Politicians, too, are private interests. So are bureaucrats, social engineers, public schoolteachers, and policemen. They are all individuals, regardless of their spruce uniforms or tax-funded pension packages. The political class itself benefits anytime the government expands, and yet it is rarely recognized as a vested interest in politics.
The same private interests willing to cheat the consumer and worker in business are also willing to enter politics, to fund campaigns, to run for office, to bribe officials, to exploit every advantage the state offers to the dishonest entrepreneur. Further entrenching the monopoly of violence that is the state into the economy only ups the ante of the game over political influence. The more the state can regulate private interests, the more private interests will take control of the state.
The larger the state is, the more private individuals and groups have an interest in keeping the racket going. As the government expands to the detriment or assistance of specific sectors of the economy, collusion is inevitable. Those with power will use it to help the businesses they favor for whatever reason, and those in business will seek to deflect harmful legislation and encourage desired legislation. The more government intervention in the economy, the more the state and business classes coalesce, the more private interests can socialize their costs and privatize the profits to themselves. Socialism merely guarantees unearned profits and unjust power to whoever controls the state. And the state will be controlled by someone.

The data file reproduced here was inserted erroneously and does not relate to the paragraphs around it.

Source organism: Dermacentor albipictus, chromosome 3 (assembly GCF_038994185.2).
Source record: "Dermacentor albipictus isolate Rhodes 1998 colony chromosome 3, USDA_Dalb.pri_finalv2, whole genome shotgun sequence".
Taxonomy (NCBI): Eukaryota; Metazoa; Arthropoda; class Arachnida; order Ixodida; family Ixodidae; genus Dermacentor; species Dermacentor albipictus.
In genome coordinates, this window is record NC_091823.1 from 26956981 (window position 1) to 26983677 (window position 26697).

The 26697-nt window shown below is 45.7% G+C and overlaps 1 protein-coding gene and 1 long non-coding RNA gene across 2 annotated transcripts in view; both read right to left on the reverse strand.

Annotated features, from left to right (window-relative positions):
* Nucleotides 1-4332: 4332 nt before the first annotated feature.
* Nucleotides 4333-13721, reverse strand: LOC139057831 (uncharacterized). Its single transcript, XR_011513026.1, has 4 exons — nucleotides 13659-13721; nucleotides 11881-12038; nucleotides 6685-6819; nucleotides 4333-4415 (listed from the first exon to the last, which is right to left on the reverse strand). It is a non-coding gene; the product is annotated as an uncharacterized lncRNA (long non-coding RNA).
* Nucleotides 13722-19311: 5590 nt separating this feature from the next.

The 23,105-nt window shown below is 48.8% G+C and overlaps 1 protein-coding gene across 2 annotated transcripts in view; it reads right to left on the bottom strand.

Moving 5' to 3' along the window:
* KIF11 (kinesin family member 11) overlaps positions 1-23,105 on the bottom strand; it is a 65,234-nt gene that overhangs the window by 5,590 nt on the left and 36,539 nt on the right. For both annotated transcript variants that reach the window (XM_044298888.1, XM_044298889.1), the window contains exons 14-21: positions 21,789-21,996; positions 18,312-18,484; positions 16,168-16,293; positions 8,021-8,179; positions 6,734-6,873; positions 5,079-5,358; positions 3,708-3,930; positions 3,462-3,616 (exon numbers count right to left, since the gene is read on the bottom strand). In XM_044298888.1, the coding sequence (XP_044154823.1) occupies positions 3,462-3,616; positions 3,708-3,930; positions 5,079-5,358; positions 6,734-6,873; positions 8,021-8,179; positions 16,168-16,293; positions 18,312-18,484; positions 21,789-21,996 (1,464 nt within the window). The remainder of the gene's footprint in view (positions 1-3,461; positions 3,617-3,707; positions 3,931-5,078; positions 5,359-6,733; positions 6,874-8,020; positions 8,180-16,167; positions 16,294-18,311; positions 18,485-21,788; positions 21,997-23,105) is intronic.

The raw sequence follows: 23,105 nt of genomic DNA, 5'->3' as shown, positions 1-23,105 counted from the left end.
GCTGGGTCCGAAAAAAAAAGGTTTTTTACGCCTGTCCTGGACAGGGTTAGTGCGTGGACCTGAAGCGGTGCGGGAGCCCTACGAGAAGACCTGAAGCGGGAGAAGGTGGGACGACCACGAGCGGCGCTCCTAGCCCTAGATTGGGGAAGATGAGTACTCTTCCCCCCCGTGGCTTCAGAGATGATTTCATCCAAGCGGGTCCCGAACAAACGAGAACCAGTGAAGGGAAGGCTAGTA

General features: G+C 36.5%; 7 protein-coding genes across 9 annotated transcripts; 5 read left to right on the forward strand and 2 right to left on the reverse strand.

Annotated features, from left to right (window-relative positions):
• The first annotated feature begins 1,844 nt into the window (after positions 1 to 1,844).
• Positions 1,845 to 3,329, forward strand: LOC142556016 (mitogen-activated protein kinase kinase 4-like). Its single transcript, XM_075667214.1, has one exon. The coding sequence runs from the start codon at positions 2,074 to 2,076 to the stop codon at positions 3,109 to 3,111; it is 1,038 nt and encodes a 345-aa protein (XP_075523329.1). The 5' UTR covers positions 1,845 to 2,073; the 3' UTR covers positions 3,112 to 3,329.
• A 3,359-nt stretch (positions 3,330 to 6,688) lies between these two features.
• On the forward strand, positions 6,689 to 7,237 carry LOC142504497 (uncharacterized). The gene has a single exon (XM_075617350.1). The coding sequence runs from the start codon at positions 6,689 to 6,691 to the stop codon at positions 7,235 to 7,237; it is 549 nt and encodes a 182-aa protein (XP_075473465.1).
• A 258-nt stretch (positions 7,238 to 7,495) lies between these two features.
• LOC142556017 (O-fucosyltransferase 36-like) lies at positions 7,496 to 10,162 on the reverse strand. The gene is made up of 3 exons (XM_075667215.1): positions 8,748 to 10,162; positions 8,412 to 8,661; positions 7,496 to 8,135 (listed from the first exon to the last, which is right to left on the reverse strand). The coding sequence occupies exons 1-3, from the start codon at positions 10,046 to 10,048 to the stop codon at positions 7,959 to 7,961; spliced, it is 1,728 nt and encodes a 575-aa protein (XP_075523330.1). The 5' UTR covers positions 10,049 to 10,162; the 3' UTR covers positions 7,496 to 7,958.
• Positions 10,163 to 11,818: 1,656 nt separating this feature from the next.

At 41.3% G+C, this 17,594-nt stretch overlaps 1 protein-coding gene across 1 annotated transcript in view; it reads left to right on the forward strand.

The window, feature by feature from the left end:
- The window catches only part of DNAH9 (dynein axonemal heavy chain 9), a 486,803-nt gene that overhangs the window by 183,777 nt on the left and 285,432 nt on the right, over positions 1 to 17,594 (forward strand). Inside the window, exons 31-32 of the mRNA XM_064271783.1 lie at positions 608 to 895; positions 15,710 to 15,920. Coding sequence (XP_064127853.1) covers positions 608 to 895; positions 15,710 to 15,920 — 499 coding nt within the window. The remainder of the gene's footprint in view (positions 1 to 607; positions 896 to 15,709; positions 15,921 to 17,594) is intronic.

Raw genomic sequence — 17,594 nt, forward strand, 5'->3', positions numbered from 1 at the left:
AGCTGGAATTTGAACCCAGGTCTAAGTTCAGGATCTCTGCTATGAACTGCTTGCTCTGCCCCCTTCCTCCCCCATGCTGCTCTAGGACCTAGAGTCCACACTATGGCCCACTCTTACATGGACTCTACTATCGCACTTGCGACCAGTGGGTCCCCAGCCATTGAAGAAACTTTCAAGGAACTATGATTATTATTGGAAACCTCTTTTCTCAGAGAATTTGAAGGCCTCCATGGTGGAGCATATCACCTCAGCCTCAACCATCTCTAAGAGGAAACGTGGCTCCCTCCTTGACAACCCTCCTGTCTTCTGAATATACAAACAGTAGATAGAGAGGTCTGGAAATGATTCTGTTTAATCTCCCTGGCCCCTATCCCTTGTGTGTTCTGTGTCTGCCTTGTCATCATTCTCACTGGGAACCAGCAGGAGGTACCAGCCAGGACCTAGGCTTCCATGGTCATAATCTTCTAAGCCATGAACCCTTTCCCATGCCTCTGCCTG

And as I've pointed out before, the private interests who control the machinery of the state will always have an advantage in attention span, agenda control, and inside information over those on the outside to whom the state is nominally responsible. It's what Michels called the Iron Law of Oligarchy.
Jim Henley totally demolished the typical "progressive" public good argument for the regulatory state a while back. "Progressives" usually challenge, "how would we provide x without a government? Individuals are too greedy/short-sighted to organize and pay for it themselves without some central coordinating authority." Then they go on to argue that, while big government in practice is quite corrupt, it would work just fine if people had the vigilance and tenacity to monitor it closely and exercise ongoing democratic control. But if a populace is too lazy and short-sighted to organize services for themselves, how can they be expected to exercise reliable supervision over their government?
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